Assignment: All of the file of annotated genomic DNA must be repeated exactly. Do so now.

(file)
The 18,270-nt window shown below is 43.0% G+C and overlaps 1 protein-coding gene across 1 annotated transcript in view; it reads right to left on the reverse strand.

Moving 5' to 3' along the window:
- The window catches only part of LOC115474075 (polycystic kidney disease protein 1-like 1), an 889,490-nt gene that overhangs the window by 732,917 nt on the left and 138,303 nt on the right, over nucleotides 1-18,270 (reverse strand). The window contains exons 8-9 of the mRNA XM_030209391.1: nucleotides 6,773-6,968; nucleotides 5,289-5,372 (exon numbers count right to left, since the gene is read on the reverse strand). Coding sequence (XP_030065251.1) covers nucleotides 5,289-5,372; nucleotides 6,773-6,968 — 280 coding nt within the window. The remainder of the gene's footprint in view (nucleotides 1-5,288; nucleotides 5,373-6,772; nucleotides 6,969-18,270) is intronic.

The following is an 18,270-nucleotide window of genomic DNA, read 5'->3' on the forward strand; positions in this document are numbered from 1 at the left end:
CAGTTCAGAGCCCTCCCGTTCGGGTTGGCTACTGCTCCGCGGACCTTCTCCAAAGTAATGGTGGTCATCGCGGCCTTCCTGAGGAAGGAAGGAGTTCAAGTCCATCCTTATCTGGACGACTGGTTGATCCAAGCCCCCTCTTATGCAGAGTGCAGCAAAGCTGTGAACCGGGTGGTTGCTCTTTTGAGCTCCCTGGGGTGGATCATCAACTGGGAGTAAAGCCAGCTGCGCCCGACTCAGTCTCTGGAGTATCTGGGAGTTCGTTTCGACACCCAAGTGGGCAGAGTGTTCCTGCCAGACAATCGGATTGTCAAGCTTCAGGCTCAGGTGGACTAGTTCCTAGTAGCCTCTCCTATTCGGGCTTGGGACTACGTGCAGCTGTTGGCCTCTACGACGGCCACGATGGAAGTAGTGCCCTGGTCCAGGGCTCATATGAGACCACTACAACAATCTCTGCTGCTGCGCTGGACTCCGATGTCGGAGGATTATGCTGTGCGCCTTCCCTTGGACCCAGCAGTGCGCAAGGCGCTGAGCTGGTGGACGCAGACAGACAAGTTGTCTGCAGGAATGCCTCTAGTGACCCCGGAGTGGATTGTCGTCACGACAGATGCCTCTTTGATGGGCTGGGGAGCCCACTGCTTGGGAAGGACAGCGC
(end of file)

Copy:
The 18,270-nt window shown below is 43.0% G+C and overlaps 1 protein-coding gene across 1 annotated transcript in view; it reads right to left on the reverse strand.

Moving 5' to 3' along the window:
- The window catches only part of LOC115474075 (polycystic kidney disease protein 1-like 1), an 889,490-nt gene that overhangs the window by 732,917 nt on the left and 138,303 nt on the right, over nucleotides 1-18,270 (reverse strand). The window contains exons 8-9 of the mRNA XM_030209391.1: nucleotides 6,773-6,968; nucleotides 5,289-5,372 (exon numbers count right to left, since the gene is read on the reverse strand). Coding sequence (XP_030065251.1) covers nucleotides 5,289-5,372; nucleotides 6,773-6,968 — 280 coding nt within the window. The remainder of the gene's footprint in view (nucleotides 1-5,288; nucleotides 5,373-6,772; nucleotides 6,969-18,270) is intronic.

The following is an 18,270-nucleotide window of genomic DNA, read 5'->3' on the forward strand; positions in this document are numbered from 1 at the left end:
CAGTTCAGAGCCCTCCCGTTCGGGTTGGCTACTGCTCCGCGGACCTTCTCCAAAGTAATGGTGGTCATCGCGGCCTTCCTGAGGAAGGAAGGAGTTCAAGTCCATCCTTATCTGGACGACTGGTTGATCCAAGCCCCCTCTTATGCAGAGTGCAGCAAAGCTGTGAACCGGGTGGTTGCTCTTTTGAGCTCCCTGGGGTGGATCATCAACTGGGAGTAAAGCCAGCTGCGCCCGACTCAGTCTCTGGAGTATCTGGGAGTTCGTTTCGACACCCAAGTGGGCAGAGTGTTCCTGCCAGACAATCGGATTGTCAAGCTTCAGGCTCAGGTGGACTAGTTCCTAGTAGCCTCTCCTATTCGGGCTTGGGACTACGTGCAGCTGTTGGCCTCTACGACGGCCACGATGGAAGTAGTGCCCTGGTCCAGGGCTCATATGAGACCACTACAACAATCTCTGCTGCTGCGCTGGACTCCGATGTCGGAGGATTATGCTGTGCGCCTTCCCTTGGACCCAGCAGTGCGCAAGGCGCTGAGCTGGTGGACGCAGACAGACAAGTTGTCTGCAGGAATGCCTCTAGTGACCCCGGAGTGGATTGTCGTCACGACAGATGCCTCTTTGATGGGCTGGGGAGCCCACTGCTTGGGAAGGACAGCGC